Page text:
Health staff are now contacting the affected families to offer them treatment to lower the chances of infection.
Chief medical health officer Dr. Paul Van Buynder said the exposure of the infants is very concerning.
"They are too young to respond to the vaccine and some will not have received protection in utero from their mothers," he said in a news release.
The visitor was infectious with early measles at the time, the Fraser Health Authority said.
Van Buynder said it is important for people to get vaccinated against the very contagious illness. In extreme cases, measles can cause brain damage, blindness and deafness.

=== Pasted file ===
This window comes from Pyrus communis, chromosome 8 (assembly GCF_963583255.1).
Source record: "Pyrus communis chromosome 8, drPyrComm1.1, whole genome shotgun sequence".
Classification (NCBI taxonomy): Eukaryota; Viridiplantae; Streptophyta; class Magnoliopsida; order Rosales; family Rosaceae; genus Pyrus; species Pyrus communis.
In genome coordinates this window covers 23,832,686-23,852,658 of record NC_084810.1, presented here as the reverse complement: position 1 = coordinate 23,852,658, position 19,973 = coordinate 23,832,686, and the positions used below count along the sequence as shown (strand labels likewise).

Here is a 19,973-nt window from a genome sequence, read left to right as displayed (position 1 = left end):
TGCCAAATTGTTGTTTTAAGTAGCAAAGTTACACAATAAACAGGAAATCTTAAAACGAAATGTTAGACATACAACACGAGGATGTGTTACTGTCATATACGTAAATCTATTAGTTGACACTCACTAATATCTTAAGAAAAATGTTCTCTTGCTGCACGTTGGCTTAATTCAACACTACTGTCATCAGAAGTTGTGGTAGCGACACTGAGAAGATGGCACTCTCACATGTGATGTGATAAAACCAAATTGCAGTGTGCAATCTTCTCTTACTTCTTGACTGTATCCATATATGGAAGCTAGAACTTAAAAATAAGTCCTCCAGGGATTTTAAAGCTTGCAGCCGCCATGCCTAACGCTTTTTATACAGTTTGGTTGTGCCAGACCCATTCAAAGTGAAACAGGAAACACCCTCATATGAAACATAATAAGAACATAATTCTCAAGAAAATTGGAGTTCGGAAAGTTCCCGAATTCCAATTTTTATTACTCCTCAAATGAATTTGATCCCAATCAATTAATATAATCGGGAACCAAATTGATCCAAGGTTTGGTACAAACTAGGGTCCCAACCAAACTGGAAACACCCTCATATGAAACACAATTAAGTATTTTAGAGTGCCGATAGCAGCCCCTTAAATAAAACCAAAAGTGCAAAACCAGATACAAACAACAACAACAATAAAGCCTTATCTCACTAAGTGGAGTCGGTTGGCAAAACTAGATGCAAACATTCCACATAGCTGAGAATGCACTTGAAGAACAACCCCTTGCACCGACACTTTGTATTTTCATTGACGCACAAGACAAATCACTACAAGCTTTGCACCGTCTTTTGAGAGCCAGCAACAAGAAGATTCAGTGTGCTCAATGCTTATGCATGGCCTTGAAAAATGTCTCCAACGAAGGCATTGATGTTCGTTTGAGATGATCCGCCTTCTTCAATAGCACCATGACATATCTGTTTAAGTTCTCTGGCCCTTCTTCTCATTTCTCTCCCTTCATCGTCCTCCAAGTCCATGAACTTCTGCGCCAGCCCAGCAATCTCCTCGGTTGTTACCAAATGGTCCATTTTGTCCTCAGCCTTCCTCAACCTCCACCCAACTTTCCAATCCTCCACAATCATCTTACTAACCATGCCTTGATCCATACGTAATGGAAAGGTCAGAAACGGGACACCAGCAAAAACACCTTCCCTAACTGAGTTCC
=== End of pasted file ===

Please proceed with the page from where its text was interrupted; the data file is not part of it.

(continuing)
"This comes after a recent death of a child from pertussis, another vaccine preventable disease. It is a timely reminder that not vaccinating children can have consequences for other vulnerable infants."
The health authority said the eastern part of the Fraser Valley tends to have relatively low immunization rates, and the area has seen several clusters of the virus in previous years.
Last month, health officials warned of measles outbreaks in Whistler, Pemberton, Vancouver's North Shore and on Bowen Island.
The most effective protection against the virus is two doses of the vaccine which is free to all those born after 1957.
About 3,000 Canadians with measles die every year.
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